Princely States First Part

Princely States Second Part


Princely States











Dewas Jr

Dewas Sr





















Princely States of Madhya Pradesh

Second Part: Indore to Sitamau





The Holkars were one of the three dominant Maratha powers (with the Peshwas and Scindias), with major land holdings in Central India.


Indore State originated in 1728 with a grant of land north of the Narbada river by the Maratha Peshwa of Poona to Malhar Rao Holkar, a cavalry commander in his service. After Holkar’s death (ca. 1765) his daughter in law, Ahalya Bai, assumed the position of Queen Regent. Together with Tukoji Rao she effectively ruled the State until her death thirty years later. But it was left to Tukoji’s son, Jaswant Rao, to challenge the dominance of the Poona Marathas in the Maratha Confederacy, eventually defeating the Peshwa’s army in 1802. But at this point the fortunes of the Holkars suffered a serious reverse. Although Jaswant Rao had initially defeated a small British force under Col. William Monson, he was badly beaten by a contingent under Lord Lake. As a result Holkar was forced to cede a considerable portion of his territory and from this time until India’s independence in 1947, the residual State of Indore was obliged to accept British protection.




Jaswant Rao


Mulhar Rao II


Martand Rao


Hari Rao


Khande Rao


Tukoji Rao II


Shivaji Rao


Tukoji Rao III


Yashwant Rao





Tukoji Rao II




Maharaja Holkar of ....


Arms: Gules, a horseman’s sword point upwards over two lances in saltire Argent, in chief three poppyheads proper, seeded Or.

Crest: On a helmet affrontée, lambrequined Gules and Argent, a bay horse trapped.

Supporters: Bay horses trapped proper.

Motto: Prahomeso labhya sri kartuh prarabdhat (Umesh has said, success attends him who strives).

(T. 38)


Shivaji Rao



Hand struck coins of Shivaji Rao, minted 1888-1890, show a sun radiant above a sword and a spear in saltire. Later coins, minted from 1890 until 1898, show the sun radiant only.



Silver coin of Shivaji Rao dated 1886 

Showing a sun radiant. This is a very rare specimen of a proof of milled coinage  for Indore. [1]





Arms: A field of poppy and wheat over which a Khanda (broadsword) and a spear in saltire. On the dexter a horse rearing and on the sinister a Nandi (sacred bull) couchant, all proper.

Crest: A sun radiant under a Ch’hatri (royal umbrella).

Motto: Prhomesho labhya sri kartuh prarabdhat. (Umesh has said, success attends him who strives).


[The arms of Indore] may be explained as follows: - The Holkars claim descent from Udaipur, of which house, as being the greatest of the Suryavamsi clans, the Sun is the emblem. The umbrella, besides being an emblem of State, also refers to a legend bearing on the early life of Malhar Rao I, the founder of this house, according to which a cobra once sheltered him from the sun, while asleep, by expanding its hood over his head; the bull is sacred to Shiva who is specially adored by the Holkars; the horse and sword being similarly emblematic of the warrior- god Khande Rao, an avatara of Shiva, and the tutelary deity of the family, whose chief temple stands at Jejuri near Poona; the Srear was the favourite weapon of the founder of this dynasty, and wheat and (until recently) poppy, the principal products of the State. [2]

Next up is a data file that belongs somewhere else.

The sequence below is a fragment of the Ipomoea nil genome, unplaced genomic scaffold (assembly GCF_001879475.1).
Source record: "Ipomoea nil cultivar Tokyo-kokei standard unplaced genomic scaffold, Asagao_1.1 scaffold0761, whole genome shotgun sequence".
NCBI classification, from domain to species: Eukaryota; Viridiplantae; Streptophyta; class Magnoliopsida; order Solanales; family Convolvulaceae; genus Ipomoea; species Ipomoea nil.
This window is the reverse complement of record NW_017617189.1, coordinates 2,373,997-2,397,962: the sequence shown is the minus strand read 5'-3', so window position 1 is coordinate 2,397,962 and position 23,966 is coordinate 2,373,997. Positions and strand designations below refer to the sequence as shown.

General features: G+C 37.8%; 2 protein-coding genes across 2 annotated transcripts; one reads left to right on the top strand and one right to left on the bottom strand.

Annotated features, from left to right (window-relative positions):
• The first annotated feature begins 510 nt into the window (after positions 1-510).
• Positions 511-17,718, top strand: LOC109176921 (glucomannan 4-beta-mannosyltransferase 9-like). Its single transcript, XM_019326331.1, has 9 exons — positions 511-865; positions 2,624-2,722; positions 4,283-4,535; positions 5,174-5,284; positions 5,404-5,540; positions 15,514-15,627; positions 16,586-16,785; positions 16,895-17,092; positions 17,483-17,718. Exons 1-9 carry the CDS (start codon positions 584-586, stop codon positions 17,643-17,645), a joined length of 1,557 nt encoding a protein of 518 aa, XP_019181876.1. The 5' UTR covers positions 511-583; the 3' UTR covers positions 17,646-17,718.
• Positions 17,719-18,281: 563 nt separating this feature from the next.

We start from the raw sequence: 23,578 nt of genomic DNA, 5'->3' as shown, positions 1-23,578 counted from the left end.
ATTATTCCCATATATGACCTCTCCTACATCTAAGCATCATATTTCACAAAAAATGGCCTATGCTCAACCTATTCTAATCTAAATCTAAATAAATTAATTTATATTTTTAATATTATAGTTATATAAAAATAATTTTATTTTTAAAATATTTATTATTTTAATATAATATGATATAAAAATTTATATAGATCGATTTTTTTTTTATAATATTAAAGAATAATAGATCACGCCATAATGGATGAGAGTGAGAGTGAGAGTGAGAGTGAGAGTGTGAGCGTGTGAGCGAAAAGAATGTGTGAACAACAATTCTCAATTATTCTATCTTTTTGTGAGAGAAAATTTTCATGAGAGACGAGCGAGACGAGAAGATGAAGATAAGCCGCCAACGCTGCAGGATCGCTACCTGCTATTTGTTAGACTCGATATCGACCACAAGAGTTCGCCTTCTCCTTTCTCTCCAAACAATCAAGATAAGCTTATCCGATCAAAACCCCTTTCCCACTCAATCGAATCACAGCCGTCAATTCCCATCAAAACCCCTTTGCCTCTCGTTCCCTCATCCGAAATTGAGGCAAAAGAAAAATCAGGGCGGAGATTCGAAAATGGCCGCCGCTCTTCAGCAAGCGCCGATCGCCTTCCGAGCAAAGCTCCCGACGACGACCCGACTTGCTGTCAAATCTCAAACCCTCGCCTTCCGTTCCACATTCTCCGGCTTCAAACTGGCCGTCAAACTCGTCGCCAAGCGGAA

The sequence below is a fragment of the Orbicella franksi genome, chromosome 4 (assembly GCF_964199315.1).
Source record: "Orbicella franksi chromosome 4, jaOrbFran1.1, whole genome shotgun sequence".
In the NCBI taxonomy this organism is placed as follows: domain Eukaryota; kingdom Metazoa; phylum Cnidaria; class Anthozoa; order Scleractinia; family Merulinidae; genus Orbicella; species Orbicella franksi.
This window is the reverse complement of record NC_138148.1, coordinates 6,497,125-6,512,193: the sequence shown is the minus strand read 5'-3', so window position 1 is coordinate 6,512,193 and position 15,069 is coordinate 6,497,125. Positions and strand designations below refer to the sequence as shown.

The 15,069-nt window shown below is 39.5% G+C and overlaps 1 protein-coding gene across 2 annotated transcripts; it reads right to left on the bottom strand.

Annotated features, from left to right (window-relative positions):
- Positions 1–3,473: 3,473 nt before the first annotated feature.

This achievement occurred on coins minted 1899 and was used until 1948.




Mohammed Ismail Ali Khan


Nawab 1865-1895




Nawab of ...


Arms: Vert, three mullets Argent pierced of the field within a bordure compony Argent and Gules.

Crest: On a helmet to the dexter, lambrequined Vert and Argent, a tiger’s head erased Argent.

Supporters: Two black buck (Antilope cervicapra - Bovidæ).

Motto: Dil o daulat (Heart and wealth).

(T. 47)


Muhammed Iftikhar Ali Khan

Nawab 1895-1947


An achievement for Jaora State was adopted in 1895. It differs from the arms of the ruling family. It shows:




Arms: Two swords in saltire, in chief a crescent and a mullet and in base a balance.

Crest:  A mullet radiant

Supporters: Two lions guardant





Raja Gopal Singh






Raja of ....


Arms: Paly of six Or and Vert, a head couped proper between three spearheads Argent imbrued proper.

Crest: On a helmet to the dexter, lambrequined Or and Vert, a falcon close.

Supporters: Two boars proper.

Motto: Jhavuvipannah jhavuva sampannah.

(T. 41)

Raja Udai Singh Bahadur





Krishna and Holy Cow.

Indian Painting, 1900ca.


Raja of ....


Arms: Azure, the effigy of Krishna, Or.

Crest: A sun in splendour Or.

Supporters: A ch’hatri and a fan in saltire and two lions guardant each supporting a pennon Tenne charged with the footprints of the Buddha Argent.

Badge: In base an arm swinging a sword proper.



This is the achievement on a red flag in the Mehrangar Museum Fort, Jodhpur. The flags with the footprints are the state flag of Jhabua.




The small princely state of Jigni in the state of Madhya Pradesh was ruled by an unbroken line of four adopted rajas, from 1870:

Rao Lakshman Singh II was the adopted son of Rao Bhopal Singh, and ruled from 1870 to 1892. He adopted:

Rao Bhanu Pratap Singh, who ruled from 1892 to 1920 and was succeeded by his adopted son